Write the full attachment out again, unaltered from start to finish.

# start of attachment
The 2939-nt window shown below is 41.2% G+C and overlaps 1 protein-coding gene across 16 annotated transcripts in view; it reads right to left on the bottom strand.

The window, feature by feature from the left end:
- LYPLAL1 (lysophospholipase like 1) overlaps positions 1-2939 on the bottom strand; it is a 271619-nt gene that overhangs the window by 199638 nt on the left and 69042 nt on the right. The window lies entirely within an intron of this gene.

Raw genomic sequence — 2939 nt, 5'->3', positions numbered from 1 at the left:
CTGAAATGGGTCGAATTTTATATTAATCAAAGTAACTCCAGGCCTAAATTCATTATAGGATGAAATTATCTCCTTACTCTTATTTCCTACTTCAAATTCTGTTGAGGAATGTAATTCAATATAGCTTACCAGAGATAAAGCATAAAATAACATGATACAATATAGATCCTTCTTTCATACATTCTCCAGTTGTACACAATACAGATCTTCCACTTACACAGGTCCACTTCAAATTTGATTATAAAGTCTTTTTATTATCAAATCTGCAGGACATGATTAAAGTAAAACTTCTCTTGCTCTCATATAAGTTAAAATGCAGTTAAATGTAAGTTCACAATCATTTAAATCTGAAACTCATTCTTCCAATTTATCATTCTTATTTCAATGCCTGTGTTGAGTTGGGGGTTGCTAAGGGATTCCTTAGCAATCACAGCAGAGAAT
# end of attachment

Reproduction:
The 2939-nt window shown below is 41.2% G+C and overlaps 1 protein-coding gene across 16 annotated transcripts in view; it reads right to left on the bottom strand.

The window, feature by feature from the left end:
- LYPLAL1 (lysophospholipase like 1) overlaps positions 1-2939 on the bottom strand; it is a 271619-nt gene that overhangs the window by 199638 nt on the left and 69042 nt on the right. The window lies entirely within an intron of this gene.

Raw genomic sequence — 2939 nt, 5'->3', positions numbered from 1 at the left:
CTGAAATGGGTCGAATTTTATATTAATCAAAGTAACTCCAGGCCTAAATTCATTATAGGATGAAATTATCTCCTTACTCTTATTTCCTACTTCAAATTCTGTTGAGGAATGTAATTCAATATAGCTTACCAGAGATAAAGCATAAAATAACATGATACAATATAGATCCTTCTTTCATACATTCTCCAGTTGTACACAATACAGATCTTCCACTTACACAGGTCCACTTCAAATTTGATTATAAAGTCTTTTTATTATCAAATCTGCAGGACATGATTAAAGTAAAACTTCTCTTGCTCTCATATAAGTTAAAATGCAGTTAAATGTAAGTTCACAATCATTTAAATCTGAAACTCATTCTTCCAATTTATCATTCTTATTTCAATGCCTGTGTTGAGTTGGGGGTTGCTAAGGGATTCCTTAGCAATCACAGCAGAGAAT